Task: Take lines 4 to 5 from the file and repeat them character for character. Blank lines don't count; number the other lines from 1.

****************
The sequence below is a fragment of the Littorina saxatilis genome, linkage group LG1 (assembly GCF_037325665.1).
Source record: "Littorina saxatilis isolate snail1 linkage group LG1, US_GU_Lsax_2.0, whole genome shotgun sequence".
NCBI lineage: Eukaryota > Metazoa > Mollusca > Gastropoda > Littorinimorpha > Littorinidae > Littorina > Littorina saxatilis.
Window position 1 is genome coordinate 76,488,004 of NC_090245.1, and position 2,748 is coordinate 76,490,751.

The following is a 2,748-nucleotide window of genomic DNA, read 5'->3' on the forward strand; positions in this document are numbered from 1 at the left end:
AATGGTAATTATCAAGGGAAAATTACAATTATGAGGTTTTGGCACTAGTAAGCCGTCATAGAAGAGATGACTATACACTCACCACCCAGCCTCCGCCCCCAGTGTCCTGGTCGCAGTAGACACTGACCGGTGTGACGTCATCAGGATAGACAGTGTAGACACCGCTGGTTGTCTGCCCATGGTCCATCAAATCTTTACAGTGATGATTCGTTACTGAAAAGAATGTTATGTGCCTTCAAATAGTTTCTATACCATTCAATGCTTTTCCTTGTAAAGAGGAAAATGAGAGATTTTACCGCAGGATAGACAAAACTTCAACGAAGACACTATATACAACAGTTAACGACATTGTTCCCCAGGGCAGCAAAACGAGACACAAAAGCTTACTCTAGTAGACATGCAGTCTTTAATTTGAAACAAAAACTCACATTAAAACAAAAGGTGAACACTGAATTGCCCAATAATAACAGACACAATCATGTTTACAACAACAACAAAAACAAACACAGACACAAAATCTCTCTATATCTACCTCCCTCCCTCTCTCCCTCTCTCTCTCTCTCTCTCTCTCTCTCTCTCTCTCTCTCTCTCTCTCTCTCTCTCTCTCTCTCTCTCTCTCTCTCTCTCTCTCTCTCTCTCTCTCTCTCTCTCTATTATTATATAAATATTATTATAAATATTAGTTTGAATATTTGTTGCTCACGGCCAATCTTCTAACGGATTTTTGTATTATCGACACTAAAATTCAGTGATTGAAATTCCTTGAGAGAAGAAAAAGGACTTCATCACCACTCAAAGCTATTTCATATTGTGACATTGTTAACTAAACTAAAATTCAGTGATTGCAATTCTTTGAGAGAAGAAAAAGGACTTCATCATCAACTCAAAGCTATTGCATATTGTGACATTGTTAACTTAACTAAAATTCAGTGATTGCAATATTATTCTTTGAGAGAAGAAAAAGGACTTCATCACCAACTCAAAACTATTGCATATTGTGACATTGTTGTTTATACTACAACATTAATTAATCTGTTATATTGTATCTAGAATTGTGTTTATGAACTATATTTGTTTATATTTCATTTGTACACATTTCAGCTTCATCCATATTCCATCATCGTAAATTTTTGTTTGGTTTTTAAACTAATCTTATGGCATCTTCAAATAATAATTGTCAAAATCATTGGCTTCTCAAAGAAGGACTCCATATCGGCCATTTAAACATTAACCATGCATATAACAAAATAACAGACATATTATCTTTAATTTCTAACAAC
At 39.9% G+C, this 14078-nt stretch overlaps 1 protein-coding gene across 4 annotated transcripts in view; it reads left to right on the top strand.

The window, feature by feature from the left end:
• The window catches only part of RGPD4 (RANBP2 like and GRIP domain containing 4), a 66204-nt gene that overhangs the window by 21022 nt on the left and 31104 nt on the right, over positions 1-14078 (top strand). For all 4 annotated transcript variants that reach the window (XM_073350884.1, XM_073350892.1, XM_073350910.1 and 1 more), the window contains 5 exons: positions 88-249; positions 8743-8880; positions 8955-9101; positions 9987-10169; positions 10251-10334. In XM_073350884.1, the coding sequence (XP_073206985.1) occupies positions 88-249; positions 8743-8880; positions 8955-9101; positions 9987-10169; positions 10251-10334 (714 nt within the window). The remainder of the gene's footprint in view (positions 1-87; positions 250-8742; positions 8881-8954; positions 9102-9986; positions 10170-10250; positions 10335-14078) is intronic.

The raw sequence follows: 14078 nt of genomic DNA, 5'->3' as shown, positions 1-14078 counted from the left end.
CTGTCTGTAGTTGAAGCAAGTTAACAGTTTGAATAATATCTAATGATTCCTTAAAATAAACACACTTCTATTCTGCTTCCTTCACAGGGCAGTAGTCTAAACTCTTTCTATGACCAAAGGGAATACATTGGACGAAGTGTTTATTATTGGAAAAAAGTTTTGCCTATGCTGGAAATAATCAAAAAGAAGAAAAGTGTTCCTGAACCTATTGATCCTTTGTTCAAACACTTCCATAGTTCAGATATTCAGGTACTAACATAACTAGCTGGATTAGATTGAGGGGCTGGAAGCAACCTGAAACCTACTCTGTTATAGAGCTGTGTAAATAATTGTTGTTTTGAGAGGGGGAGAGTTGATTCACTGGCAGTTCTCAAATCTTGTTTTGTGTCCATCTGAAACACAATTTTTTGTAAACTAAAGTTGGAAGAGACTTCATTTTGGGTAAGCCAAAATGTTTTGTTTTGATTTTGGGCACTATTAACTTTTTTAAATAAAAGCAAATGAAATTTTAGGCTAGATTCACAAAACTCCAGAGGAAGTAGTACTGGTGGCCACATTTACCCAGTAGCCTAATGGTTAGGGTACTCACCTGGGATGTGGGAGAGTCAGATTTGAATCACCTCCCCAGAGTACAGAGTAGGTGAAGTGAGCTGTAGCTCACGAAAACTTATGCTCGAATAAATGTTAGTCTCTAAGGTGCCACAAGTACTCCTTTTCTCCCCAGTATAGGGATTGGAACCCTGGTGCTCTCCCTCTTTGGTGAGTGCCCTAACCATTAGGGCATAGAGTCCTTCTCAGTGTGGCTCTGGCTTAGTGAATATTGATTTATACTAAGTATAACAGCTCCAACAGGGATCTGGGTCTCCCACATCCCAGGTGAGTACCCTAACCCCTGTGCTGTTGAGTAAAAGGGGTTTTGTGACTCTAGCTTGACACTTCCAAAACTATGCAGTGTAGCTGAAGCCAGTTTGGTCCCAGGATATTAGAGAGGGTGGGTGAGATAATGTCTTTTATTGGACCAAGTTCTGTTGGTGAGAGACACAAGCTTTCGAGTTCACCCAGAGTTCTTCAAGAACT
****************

Window position 1 is genome coordinate 76,488,004 of NC_090245.1, and position 2,748 is coordinate 76,490,751.

The following is a 2,748-nucleotide window of genomic DNA, read 5'->3' on the forward strand; positions in this document are numbered from 1 at the left end: